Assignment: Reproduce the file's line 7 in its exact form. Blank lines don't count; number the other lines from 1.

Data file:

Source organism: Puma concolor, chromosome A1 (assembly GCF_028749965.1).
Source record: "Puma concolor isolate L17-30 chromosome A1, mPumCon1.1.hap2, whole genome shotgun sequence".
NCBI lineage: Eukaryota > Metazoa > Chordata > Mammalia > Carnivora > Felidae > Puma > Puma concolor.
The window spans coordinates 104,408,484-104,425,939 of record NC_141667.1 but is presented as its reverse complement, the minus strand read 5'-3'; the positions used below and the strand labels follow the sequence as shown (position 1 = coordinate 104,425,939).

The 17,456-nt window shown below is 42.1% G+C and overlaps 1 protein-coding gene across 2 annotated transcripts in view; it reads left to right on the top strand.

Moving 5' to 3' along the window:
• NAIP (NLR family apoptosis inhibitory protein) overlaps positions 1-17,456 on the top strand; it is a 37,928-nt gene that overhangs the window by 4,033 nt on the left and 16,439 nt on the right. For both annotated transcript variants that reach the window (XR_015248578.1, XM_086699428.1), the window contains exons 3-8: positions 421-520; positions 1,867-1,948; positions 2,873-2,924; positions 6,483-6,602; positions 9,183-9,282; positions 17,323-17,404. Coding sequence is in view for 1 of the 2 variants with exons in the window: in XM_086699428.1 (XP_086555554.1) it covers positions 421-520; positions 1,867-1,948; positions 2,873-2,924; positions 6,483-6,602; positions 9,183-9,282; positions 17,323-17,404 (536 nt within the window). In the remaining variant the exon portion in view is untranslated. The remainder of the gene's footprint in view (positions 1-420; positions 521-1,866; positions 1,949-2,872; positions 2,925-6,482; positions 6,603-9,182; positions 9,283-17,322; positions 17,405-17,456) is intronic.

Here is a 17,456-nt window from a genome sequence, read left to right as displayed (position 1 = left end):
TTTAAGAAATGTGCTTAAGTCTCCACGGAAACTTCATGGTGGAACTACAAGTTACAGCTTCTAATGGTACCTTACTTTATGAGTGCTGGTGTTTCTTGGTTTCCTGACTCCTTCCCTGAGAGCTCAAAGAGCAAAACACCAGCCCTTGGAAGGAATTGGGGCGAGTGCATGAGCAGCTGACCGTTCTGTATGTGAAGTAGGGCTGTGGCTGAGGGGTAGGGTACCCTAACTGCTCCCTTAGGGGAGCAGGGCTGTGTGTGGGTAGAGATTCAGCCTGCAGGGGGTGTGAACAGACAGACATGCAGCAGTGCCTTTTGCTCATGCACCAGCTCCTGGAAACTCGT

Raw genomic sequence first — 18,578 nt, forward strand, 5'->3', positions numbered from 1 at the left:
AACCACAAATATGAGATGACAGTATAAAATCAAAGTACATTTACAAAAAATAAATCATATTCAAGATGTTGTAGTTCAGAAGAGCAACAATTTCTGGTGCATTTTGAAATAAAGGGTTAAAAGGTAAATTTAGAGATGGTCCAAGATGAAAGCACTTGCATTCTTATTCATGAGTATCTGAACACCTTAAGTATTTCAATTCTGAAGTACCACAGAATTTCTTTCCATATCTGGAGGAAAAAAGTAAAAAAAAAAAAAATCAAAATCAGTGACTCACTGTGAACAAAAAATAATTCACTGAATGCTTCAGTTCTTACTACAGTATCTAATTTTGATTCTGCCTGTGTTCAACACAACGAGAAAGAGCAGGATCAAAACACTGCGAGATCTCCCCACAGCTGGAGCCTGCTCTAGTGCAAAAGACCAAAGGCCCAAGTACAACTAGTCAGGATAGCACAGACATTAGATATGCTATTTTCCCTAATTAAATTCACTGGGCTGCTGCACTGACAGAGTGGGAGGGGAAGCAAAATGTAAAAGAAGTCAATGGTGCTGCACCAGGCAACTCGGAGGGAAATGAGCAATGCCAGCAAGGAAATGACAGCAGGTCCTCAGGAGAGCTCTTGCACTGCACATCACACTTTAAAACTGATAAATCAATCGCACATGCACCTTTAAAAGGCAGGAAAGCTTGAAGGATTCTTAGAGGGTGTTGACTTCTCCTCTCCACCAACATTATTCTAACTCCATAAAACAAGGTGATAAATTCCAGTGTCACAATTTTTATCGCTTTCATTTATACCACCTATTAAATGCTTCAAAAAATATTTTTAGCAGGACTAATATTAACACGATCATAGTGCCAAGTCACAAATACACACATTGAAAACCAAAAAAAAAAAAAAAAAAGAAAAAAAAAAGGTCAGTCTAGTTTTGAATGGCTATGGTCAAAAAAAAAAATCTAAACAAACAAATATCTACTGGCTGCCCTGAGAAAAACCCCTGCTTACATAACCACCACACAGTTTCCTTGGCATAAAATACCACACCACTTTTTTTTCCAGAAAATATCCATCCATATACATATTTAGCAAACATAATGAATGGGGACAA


• NAIP (NLR family apoptosis inhibitory protein) overlaps positions 1-17,456 on the top strand; it is a 37,928-nt gene that overhangs the window by 4,033 nt on the left and 16,439 nt on the right. For both annotated transcript variants that reach the window (XR_015248578.1, XM_086699428.1), the window contains exons 3-8: positions 421-520; positions 1,867-1,948; positions 2,873-2,924; positions 6,483-6,602; positions 9,183-9,282; positions 17,323-17,404. Coding sequence is in view for 1 of the 2 variants with exons in the window: in XM_086699428.1 (XP_086555554.1) it covers positions 421-520; positions 1,867-1,948; positions 2,873-2,924; positions 6,483-6,602; positions 9,183-9,282; positions 17,323-17,404 (536 nt within the window). In the remaining variant the exon portion in view is untranslated. The remainder of the gene's footprint in view (positions 1-420; positions 521-1,866; positions 1,949-2,872; positions 2,925-6,482; positions 6,603-9,182; positions 9,283-17,322; positions 17,405-17,456) is intronic.